Summary: Our job as parents and grandparents is to create a desire in our kids for the things of God.
One of the things I love about the Bible is that it is so full of variety. Last week’s passage we were talking about God’s definition of marriage, a pretty deep subject. And in the very next passage before us today, we see Jesus loving on little children.
If you’ve ever been to Disneyland or Disney World you’re familiar with the ride and the song, “It’s a Small World.” However, before it appeared at the Disney parks it first showed up at the 1964 New York World’s Fair. The ride was originally called “Children of the World” and when you rode through the exhibit, you heard the national anthems of dozens of countries played at the same time. When Walt first heard that he knew that wouldn’t do. So he commissioned the Sherman brothers, Disney writers, to come up with a happy song. The result was, “It’s a Small World” and they changed the entire exhibit to fit the song. The song was never copyrighted and Disney claims it has been sung and translated into more languages than any other song. It’s somewhat of a brain worm, so you may be humming it the rest of the day, which is better than some things that could be stuck in your brain.
When it comes to God’s world, it is a small world. God loves everybody, and especially small children. Children have always been interested in God. One Christian schoolteacher asked her young students to write some letters to God. I hope they make you smile.
Dear God, Thank for you’re the baby brother but what I prayed for was a puppy. —Joyce
Dear God, If you give me a genie lamp like Aladdin I will give you anything you want except my money or my chess set. —Raphael
Dear God, I want to be just like my Daddy when I get big but not with so much hair all over. —Sam
Dear God, I do not think anybody could be a better God. Well I just want you to know but I am not just saying that because you are God. —Charles
Dear God-Please put another Holiday between Christmas and Easter. There is nothing good in there now. —Ginny
We read Thos. Edison made light. But in Sun. School they that said you did it. So I bet he stoled your idea. —Donna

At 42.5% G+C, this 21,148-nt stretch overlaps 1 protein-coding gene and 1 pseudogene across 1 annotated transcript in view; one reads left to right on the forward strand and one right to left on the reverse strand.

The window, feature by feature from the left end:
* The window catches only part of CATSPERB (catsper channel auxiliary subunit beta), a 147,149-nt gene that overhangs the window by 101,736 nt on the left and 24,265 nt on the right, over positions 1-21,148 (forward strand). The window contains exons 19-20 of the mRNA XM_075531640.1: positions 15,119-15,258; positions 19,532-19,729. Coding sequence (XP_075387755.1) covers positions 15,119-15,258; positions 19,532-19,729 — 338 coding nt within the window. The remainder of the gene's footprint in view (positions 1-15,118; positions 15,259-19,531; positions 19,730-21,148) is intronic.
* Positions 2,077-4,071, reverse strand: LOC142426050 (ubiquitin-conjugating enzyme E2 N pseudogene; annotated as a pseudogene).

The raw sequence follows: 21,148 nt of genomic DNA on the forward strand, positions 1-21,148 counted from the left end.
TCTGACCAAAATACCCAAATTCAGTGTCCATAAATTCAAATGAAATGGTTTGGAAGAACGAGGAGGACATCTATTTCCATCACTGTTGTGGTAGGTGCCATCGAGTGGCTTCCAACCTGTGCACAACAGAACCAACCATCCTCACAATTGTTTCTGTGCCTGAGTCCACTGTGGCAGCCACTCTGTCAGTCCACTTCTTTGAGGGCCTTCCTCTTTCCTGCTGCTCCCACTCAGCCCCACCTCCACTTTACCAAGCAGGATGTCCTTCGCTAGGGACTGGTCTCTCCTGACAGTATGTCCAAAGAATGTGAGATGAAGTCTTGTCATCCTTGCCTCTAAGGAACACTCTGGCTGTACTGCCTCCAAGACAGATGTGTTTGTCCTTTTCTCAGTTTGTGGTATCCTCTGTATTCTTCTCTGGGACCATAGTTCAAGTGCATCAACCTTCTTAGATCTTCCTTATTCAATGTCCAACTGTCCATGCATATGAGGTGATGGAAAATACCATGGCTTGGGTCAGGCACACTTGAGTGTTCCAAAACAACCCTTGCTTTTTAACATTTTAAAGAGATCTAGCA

One of the most beautiful pictures in the New Testament is where Jesus takes little children in His arms and blesses them.
Mark 10:13-16. “People were bringing little children to Jesus to have him touch them, but the disciples rebuked them. When Jesus saw this, he was indignant. He said to them, ‘Let the little children come to me, and do not hinder them, for the kingdom of God belongs to such as these. I tell you the truth, anyone who will not receive the kingdom of God like a little child will never enter it.’ And he took the children in his arms, put his hands on them and blessed them.”
Parents are supposed to teach kids, but kids teach their parents a lot too. I read a blog by young mother who wrote about the things her son taught her. “I’ve learned that you shouldn’t toss baseballs up inside when the ceiling fan is on. I’ve learned that the doubled-pained glass in the window will not stop a baseball that was hit by a ceiling fan. I’ve learned that the motor on the ceiling fan isn’t strong enough to rotate a 42-pound boy wearing a superman cape, hanging by a dog leash. I’ve learned that when you hear the toilet flush, followed by the words, ‘uh oh’ it’s already too late. My son has taught me that the spin cycle on a washing machine can make a cat very dizzy. I also learned that a dizzy cat can throw up two or three times its body weight. Mostly my son has taught me that you can only survive parenthood with a sense of humor.”
As we study this touching scene where Jesus welcomes little children into his arms, I’d like to make four observations about children.
1. IT’S GOOD FOR PARENTS TO BRING THEIR CHILDREN TO JESUS
We read, “People were bringing little children to Jesus.” (Mark 10:13) These people who were bringing their kids to Jesus aren’t identified, but we may assume they were parents and grandparents.
It’s fun to bring your kids and grandkids to Jesus. A grandmother recently told me she was really excited that she was keeping all three of her young grandkids for the next week. She was so grateful she put an additional $50 bill in the offering plate the Sunday before they came. I asked her later how it went. She said, “They were really a handful, but we managed. The Sunday after they left I put a $100 in the offering plate!”